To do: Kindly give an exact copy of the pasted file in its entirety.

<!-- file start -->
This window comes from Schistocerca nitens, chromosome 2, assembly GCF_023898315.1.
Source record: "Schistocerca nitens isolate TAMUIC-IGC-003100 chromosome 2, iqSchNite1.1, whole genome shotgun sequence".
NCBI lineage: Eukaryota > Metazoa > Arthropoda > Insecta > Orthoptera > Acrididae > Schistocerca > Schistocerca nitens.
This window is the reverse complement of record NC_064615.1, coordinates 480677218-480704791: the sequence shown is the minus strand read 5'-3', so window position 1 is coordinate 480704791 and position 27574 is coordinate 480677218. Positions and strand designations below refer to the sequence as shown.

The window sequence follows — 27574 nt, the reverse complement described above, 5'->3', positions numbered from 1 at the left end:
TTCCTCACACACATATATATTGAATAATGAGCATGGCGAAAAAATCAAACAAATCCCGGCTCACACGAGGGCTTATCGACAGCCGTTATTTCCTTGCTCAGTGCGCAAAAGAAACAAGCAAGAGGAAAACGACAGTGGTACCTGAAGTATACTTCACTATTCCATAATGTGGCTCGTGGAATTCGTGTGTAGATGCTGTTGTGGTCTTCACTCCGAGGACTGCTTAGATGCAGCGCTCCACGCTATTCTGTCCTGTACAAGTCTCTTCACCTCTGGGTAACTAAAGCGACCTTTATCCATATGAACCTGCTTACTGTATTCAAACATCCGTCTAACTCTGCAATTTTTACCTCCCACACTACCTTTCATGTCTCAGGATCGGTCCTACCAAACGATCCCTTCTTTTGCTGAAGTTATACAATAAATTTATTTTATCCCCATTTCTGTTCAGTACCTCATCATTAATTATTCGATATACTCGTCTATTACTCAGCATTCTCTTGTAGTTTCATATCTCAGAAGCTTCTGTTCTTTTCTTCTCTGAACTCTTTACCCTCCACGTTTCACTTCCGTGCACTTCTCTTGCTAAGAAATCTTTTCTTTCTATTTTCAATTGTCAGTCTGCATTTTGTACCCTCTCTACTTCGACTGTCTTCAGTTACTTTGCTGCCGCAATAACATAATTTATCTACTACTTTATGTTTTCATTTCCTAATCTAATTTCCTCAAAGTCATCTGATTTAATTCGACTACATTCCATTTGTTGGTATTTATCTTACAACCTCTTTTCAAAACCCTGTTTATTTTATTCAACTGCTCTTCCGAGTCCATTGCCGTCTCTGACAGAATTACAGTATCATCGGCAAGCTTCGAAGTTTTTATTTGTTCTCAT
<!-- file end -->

This window comes from Schistocerca nitens, chromosome 2, assembly GCF_023898315.1.
Source record: "Schistocerca nitens isolate TAMUIC-IGC-003100 chromosome 2, iqSchNite1.1, whole genome shotgun sequence".
NCBI lineage: Eukaryota > Metazoa > Arthropoda > Insecta > Orthoptera > Acrididae > Schistocerca > Schistocerca nitens.
This window is the reverse complement of record NC_064615.1, coordinates 480677218-480704791: the sequence shown is the minus strand read 5'-3', so window position 1 is coordinate 480704791 and position 27574 is coordinate 480677218. Positions and strand designations below refer to the sequence as shown.

The window sequence follows — 27574 nt, the reverse complement described above, 5'->3', positions numbered from 1 at the left end:
TTCCTCACACACATATATATTGAATAATGAGCATGGCGAAAAAATCAAACAAATCCCGGCTCACACGAGGGCTTATCGACAGCCGTTATTTCCTTGCTCAGTGCGCAAAAGAAACAAGCAAGAGGAAAACGACAGTGGTACCTGAAGTATACTTCACTATTCCATAATGTGGCTCGTGGAATTCGTGTGTAGATGCTGTTGTGGTCTTCACTCCGAGGACTGCTTAGATGCAGCGCTCCACGCTATTCTGTCCTGTACAAGTCTCTTCACCTCTGGGTAACTAAAGCGACCTTTATCCATATGAACCTGCTTACTGTATTCAAACATCCGTCTAACTCTGCAATTTTTACCTCCCACACTACCTTTCATGTCTCAGGATCGGTCCTACCAAACGATCCCTTCTTTTGCTGAAGTTATACAATAAATTTATTTTATCCCCATTTCTGTTCAGTACCTCATCATTAATTATTCGATATACTCGTCTATTACTCAGCATTCTCTTGTAGTTTCATATCTCAGAAGCTTCTGTTCTTTTCTTCTCTGAACTCTTTACCCTCCACGTTTCACTTCCGTGCACTTCTCTTGCTAAGAAATCTTTTCTTTCTATTTTCAATTGTCAGTCTGCATTTTGTACCCTCTCTACTTCGACTGTCTTCAGTTACTTTGCTGCCGCAATAACATAATTTATCTACTACTTTATGTTTTCATTTCCTAATCTAATTTCCTCAAAGTCATCTGATTTAATTCGACTACATTCCATTTGTTGGTATTTATCTTACAACCTCTTTTCAAAACCCTGTTTATTTTATTCAACTGCTCTTCCGAGTCCATTGCCGTCTCTGACAGAATTACAGTATCATCGGCAAGCTTCGAAGTTTTTATTTGTTCTCAT